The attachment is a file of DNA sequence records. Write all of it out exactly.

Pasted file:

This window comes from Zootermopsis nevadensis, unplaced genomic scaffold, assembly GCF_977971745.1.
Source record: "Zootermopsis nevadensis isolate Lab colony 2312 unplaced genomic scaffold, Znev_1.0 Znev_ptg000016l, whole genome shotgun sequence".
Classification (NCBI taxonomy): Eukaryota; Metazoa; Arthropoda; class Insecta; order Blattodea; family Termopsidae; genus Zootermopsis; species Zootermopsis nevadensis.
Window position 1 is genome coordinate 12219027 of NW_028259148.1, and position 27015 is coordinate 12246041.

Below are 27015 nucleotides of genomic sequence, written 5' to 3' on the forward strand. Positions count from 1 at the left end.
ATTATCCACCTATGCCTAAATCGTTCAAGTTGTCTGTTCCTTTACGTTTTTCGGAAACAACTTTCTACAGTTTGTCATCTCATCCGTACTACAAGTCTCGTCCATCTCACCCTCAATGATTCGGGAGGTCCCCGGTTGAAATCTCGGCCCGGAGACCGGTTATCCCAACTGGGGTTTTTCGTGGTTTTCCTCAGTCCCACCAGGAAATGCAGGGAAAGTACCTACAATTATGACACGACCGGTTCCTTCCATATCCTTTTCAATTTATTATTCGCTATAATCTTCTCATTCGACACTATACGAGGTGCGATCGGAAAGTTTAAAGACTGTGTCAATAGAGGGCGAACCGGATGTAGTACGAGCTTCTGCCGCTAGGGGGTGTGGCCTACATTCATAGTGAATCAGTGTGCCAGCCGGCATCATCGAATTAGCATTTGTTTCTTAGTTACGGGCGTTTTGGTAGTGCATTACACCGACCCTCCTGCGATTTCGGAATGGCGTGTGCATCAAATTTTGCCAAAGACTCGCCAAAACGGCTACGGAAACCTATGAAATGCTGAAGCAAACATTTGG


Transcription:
This window comes from Zootermopsis nevadensis, unplaced genomic scaffold, assembly GCF_977971745.1.
Source record: "Zootermopsis nevadensis isolate Lab colony 2312 unplaced genomic scaffold, Znev_1.0 Znev_ptg000016l, whole genome shotgun sequence".
Classification (NCBI taxonomy): Eukaryota; Metazoa; Arthropoda; class Insecta; order Blattodea; family Termopsidae; genus Zootermopsis; species Zootermopsis nevadensis.
Window position 1 is genome coordinate 12219027 of NW_028259148.1, and position 27015 is coordinate 12246041.

Below are 27015 nucleotides of genomic sequence, written 5' to 3' on the forward strand. Positions count from 1 at the left end.
ATTATCCACCTATGCCTAAATCGTTCAAGTTGTCTGTTCCTTTACGTTTTTCGGAAACAACTTTCTACAGTTTGTCATCTCATCCGTACTACAAGTCTCGTCCATCTCACCCTCAATGATTCGGGAGGTCCCCGGTTGAAATCTCGGCCCGGAGACCGGTTATCCCAACTGGGGTTTTTCGTGGTTTTCCTCAGTCCCACCAGGAAATGCAGGGAAAGTACCTACAATTATGACACGACCGGTTCCTTCCATATCCTTTTCAATTTATTATTCGCTATAATCTTCTCATTCGACACTATACGAGGTGCGATCGGAAAGTTTAAAGACTGTGTCAATAGAGGGCGAACCGGATGTAGTACGAGCTTCTGCCGCTAGGGGGTGTGGCCTACATTCATAGTGAATCAGTGTGCCAGCCGGCATCATCGAATTAGCATTTGTTTCTTAGTTACGGGCGTTTTGGTAGTGCATTACACCGACCCTCCTGCGATTTCGGAATGGCGTGTGCATCAAATTTTGCCAAAGACTCGCCAAAACGGCTACGGAAACCTATGAAATGCTGAAGCAAACATTTGG